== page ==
Wednesday, October 17, 2007

Some Economic Sense
"Nobel Economics Winner Says Market Forces Flawed" Print E-mail

Tuesday, 16 October 2007
That's an actual current Reuters headline.

Princeton professor Eric Maskin shares this year's Nobel Prize in economics with two colleagues; the trio are pioneers in the field of mechanism design theory, which is dedicated to finding ways to make markets work more efficiently and fairly.

Maskin dares to say something fairly sensible, it turns out:

Professor Eric Maskin, one of three American economists to receive the award, said that he "to some extent" takes issue with free-market orthodoxy championed by U.S President George W. Bush and some other western leaders.

"The market doesn't work very well when it comes to public goods," said Maskin, a slight, soft-spoken 57-year-old who lives in a house once occupied by Albert Einstein.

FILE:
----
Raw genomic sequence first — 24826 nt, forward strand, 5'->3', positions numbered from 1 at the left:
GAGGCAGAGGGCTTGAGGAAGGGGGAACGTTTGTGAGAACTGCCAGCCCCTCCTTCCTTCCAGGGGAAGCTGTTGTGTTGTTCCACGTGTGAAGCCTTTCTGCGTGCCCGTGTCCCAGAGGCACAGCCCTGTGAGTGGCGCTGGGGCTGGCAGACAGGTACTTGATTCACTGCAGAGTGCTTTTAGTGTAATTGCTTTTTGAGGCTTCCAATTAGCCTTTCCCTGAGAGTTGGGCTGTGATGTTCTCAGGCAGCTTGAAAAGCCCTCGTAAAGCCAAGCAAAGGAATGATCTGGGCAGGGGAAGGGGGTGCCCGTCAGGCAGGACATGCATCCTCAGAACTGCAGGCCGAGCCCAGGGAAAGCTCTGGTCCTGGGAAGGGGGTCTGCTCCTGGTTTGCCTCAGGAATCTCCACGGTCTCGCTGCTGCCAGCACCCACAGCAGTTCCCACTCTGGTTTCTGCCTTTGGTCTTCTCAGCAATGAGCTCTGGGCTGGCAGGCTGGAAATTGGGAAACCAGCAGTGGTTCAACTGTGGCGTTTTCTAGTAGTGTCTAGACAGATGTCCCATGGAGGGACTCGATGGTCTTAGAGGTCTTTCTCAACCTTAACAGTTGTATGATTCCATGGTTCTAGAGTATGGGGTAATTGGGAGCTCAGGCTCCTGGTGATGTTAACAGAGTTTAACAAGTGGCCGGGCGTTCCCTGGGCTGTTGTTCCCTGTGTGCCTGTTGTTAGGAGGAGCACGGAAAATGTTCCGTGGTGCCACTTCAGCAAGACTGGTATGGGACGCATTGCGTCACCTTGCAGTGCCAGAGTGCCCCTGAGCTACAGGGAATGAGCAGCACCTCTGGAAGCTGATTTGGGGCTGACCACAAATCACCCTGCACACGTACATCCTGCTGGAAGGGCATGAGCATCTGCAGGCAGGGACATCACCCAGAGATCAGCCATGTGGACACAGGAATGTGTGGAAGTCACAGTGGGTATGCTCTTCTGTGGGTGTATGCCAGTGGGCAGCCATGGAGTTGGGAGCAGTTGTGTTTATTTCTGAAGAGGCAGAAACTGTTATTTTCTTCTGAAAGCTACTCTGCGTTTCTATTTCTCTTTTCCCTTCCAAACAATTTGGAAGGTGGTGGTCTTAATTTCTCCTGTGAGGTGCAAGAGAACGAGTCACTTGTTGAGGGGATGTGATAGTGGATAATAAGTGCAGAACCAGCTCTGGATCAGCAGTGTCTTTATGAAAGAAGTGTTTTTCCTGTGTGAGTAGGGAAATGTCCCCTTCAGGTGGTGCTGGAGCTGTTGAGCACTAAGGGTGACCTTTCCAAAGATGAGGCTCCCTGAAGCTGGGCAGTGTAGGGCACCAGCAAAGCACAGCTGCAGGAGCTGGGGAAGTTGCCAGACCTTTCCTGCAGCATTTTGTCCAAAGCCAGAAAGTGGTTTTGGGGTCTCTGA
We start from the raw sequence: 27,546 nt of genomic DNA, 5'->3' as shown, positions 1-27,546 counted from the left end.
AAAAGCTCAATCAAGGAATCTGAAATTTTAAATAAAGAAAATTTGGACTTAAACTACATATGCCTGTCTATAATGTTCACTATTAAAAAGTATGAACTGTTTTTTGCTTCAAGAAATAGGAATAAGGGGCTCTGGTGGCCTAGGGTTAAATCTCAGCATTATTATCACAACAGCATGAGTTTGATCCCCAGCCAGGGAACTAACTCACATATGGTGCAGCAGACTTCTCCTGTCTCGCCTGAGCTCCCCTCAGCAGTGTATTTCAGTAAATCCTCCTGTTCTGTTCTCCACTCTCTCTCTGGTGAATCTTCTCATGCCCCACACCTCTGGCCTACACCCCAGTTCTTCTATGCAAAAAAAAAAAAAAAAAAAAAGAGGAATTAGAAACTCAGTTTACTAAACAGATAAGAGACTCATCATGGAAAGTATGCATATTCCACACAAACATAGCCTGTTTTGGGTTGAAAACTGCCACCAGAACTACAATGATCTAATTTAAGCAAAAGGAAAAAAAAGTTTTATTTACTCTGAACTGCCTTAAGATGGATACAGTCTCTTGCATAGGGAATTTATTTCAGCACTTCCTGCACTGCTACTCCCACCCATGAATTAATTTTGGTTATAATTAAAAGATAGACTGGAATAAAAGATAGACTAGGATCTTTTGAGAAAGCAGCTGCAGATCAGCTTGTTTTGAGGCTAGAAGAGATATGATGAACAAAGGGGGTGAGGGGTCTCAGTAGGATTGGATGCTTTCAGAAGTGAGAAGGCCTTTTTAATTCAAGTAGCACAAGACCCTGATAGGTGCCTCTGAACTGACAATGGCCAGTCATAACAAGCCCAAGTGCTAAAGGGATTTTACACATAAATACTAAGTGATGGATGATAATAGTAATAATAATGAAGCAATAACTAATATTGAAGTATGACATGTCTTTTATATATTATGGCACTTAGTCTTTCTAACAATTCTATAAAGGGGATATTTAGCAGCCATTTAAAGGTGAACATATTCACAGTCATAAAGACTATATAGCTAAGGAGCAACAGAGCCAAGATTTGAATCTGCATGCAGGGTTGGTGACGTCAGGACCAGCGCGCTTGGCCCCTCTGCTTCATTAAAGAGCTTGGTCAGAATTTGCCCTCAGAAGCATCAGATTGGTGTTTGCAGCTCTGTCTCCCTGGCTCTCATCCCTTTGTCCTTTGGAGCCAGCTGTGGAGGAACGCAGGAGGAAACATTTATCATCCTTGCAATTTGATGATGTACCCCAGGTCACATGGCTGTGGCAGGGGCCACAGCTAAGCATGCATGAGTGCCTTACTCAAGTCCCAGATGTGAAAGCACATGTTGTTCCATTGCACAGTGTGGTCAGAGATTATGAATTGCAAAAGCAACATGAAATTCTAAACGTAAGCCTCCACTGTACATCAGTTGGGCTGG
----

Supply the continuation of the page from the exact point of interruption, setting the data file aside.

"If I buy a car, I use the car, you don't and the market for cars works pretty well. But there are many other sorts of goods, often very important goods, which are not provided well through the market. Often, these go under the heading of public goods," he said.

Prof. Maskin goes on to speak of the needs of ensuring that public goods are provided for properly, taking into account the interests of all citizens, and on the role of his field in finding ways to do so most fairly and efficiently.

This should be considered sane, valuable, important work, especially if we care more about building sustainable human societies more than any ideology, yes?

However, the mere acknowledgment of this complex field is an affront to "free market" ideologues who prefer to believe that markets are, by their very existence, efficient -- in much the same way that food riots are, by their very existence, orderly.

Unfortunately, this remains something of a state religion in the US, so while hundreds of newspapers have reported on Maskin's winning of a Nobel, few have bothered to pick up the Reuters story of what the Nobel Prize winner actually says. (In fact, as I write this, the wire story is already a day old, and while I might have missed something, I can't find it in a single American newspaper.)

The efficiency of the great free market, absolutely proven once again.

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